We can look at this with fear and trepidation, or we can look at this with hope and peace. We can consider our lives crushed and battered, or we can consider our lives renewed and re-calibrated. It is a process, within which, we remain.
I have not seen my mother face to face, other than photographs in 16 months. I have
talked to my brother and sister in law by phone, and have video chatted with my
grandchildren and my nephews, for which I am grateful. But nothing compares to a hug.
Someone I love very much and have known for thirteen years died, suddenly and
unexpectedly just over two weeks ago. I’ve not been able to properly grieve for him and, I’m uncertain as to why. I spent part of my birthday on a video call with St. Paul’s Cathedral in London, Ontario planning his funeral. He entrusted his wishes to me and when his daughter asked if I could do that, I was honoured and prepared to do so. His funeral will be on the 15th of December and I will be preaching and giving the eulogy. In other circumstances I would be in London on that day to help his children and brother’s as well as work with my colleagues to see that his wishes are respected and followed.
We are in a pandemic and I cannot go to London. Thankfully, his daughter Sarah, his son Matthew and his brothers Keith and Terry understand. Because of advances in
technology, I will be able to join by Zoom. It’s not ideal, but it is the best we can do.
And that’s something.
When we look at the world in the 6th century, with the devastation of Jerusalem and we look at the world in the 21st century, with global pandemic and widespread fear and chaos, it’s easy to draw a connecting line. What may be more difficult is to realise that while God was there to provide comfort and peace for God’s children, God continues to be with us in this challenging time, as we are God’s children.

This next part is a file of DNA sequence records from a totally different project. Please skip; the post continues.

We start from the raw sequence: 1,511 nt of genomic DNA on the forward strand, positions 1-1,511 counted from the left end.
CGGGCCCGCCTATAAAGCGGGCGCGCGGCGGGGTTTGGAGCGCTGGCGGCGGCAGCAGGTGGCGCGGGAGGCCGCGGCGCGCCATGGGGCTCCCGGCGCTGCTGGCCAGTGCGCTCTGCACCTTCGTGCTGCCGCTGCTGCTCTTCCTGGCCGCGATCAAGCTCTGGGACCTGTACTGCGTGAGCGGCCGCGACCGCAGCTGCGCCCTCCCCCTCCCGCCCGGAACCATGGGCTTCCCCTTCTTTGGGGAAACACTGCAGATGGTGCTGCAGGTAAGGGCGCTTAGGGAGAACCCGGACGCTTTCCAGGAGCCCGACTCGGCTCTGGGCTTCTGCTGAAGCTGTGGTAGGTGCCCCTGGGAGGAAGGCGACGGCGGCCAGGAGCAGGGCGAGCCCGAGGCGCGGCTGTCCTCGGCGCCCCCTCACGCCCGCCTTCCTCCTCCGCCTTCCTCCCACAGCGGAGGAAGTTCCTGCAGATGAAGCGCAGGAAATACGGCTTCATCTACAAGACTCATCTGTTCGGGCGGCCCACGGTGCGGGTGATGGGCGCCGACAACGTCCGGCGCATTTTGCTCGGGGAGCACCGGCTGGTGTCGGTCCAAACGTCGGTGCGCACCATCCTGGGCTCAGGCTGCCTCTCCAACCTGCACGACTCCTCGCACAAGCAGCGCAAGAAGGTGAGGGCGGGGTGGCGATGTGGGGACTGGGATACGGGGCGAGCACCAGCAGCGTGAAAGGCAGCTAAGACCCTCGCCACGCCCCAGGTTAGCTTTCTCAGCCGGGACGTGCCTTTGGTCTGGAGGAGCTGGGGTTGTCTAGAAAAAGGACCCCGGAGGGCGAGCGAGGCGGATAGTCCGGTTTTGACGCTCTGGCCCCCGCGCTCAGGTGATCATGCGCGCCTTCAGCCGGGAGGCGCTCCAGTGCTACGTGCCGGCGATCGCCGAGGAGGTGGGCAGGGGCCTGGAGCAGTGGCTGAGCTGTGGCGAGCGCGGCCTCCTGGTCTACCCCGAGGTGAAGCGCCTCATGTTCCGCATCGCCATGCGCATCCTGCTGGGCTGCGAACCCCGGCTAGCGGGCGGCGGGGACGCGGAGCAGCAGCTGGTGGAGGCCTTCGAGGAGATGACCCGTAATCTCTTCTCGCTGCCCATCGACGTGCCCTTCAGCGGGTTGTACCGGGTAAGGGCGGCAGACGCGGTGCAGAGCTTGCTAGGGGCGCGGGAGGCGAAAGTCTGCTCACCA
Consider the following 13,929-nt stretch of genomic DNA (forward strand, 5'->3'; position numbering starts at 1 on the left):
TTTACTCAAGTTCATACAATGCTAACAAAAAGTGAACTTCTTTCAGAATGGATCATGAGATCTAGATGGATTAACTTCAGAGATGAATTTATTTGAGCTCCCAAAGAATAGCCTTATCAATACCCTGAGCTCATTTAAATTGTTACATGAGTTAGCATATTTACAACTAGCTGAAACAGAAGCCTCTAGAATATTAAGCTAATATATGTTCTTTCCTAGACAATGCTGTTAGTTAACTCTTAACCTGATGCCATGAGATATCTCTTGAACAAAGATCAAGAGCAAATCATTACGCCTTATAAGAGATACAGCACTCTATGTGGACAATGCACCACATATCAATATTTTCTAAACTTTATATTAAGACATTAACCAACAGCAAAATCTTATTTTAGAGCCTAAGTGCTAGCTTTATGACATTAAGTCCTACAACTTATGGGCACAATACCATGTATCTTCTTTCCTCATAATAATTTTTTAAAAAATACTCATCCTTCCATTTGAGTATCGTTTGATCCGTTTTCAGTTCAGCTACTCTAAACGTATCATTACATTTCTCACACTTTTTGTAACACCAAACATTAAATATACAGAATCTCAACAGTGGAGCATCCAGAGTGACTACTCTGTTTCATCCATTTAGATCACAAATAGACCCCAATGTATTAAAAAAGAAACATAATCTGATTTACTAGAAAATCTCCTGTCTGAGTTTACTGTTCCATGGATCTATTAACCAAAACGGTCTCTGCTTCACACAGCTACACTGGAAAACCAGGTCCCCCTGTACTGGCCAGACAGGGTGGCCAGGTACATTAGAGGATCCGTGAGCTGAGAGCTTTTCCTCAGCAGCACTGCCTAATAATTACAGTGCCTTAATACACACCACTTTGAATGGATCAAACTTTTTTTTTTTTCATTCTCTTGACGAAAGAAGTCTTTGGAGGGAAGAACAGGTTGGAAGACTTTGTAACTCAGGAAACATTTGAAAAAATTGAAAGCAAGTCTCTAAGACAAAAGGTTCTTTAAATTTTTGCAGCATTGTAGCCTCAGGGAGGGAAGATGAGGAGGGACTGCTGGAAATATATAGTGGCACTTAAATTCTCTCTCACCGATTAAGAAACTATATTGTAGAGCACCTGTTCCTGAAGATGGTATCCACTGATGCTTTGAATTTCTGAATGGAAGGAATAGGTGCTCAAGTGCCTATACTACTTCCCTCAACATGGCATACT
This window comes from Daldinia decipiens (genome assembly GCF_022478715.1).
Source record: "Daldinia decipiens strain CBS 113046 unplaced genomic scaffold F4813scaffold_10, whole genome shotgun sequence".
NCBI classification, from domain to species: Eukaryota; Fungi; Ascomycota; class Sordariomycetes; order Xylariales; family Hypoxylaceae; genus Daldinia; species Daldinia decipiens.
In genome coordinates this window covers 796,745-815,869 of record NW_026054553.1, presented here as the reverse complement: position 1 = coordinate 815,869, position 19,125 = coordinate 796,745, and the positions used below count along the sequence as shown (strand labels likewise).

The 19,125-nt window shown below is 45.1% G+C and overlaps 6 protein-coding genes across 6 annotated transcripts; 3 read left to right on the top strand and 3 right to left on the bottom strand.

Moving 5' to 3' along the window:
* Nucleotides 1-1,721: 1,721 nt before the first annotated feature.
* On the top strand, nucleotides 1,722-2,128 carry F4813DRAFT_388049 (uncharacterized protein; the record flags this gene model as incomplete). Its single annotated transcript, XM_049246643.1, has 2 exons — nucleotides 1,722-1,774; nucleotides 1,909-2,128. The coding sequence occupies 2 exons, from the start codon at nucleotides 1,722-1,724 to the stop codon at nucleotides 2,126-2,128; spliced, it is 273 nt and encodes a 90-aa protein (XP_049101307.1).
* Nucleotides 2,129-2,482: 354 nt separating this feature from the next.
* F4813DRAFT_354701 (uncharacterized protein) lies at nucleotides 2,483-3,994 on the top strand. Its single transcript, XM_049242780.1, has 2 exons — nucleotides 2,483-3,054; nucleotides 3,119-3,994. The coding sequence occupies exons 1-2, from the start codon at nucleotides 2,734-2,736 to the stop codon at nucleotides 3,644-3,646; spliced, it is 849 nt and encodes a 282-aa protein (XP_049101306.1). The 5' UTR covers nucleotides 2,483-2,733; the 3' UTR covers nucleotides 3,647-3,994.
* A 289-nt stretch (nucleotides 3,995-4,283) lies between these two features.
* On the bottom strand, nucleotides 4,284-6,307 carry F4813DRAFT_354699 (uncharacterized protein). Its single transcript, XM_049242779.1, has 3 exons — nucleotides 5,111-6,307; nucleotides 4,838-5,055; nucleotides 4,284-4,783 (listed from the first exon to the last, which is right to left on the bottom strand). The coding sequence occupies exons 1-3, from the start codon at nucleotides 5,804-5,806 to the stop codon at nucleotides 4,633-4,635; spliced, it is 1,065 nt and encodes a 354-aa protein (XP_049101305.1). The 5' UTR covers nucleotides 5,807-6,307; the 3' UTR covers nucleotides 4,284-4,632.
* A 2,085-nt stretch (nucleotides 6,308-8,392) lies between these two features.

The message of God’s peace in Isaiah 40 is transcendent of time and place.
See, the Lord God comes with might, and his arm rules for him;
his reward is with him, and his recompense before him.
He will feed his flock like a shepherd; he will gather the lambs in his arms,
and carry them in his bosom, and gently lead the mother sheep. (Isaiah 40.10-11)
As we move through the next two weeks of Advent, a time of waiting and anticipation, the words of Isaiah resonate. God will feed us, God’s flock, like a shepherd. We will be gathered in God’s arms and brought comfort and peace. We will be cared for as a mother sheep cares for her lambs. We will be loved as a parent calms an anxious child.
We need to remember to breathe. Really and truly breathe, deeply and fully.
We need to wash our hands, often and thoroughly, for at least 20 seconds. When we
cannot wash our hands, we need to use hand sanitizer. We need to wear masks whenever we are in public or in a building. In short, whenever we are not alone, we should wear a mask. It’s a minor irritation that could, literally, save someone’s life.
You see, my brother’s and sister’s, it’s a matter of perspective. We can choose to live in abject fear…terrified of the stranger. We can choose to disregard the rules because we aren’t sick and don’t know anybody that’s been sick, so what’s the big deal anyway? We can choose to wear a mask as a form of loving-service to our neighbours…and ourselves. It’s not forever, it’s only for now. And yes, I know that’s not very specific and it’s already been a long time.
I miss my family, very much. Even my brother. I also miss David Fuller. He gave the
very best hugs. He loved with every part of himself. His love was pure and to be loved by him was to experience something divine. And while I won’t be able to hug his family, I will do as I promised and deliver the best eulogy and funeral sermon I have ever delivered. Likely through tears.
God will be with me. As God is with us now. Today, we are able to gather virtually at the table and partake in the sacrament of communion. The ordinary made extraordinary. The lowly – exalted and the common – transformed to something transcendent. Not because of me. Because of God. So as we gather on this second Sunday of Advent, my beloved sisters and brothers, I wish you the deepest Peace. Amen.
The Reverend Andrea L. Brennan
Knox United Church & Christ Church Anglican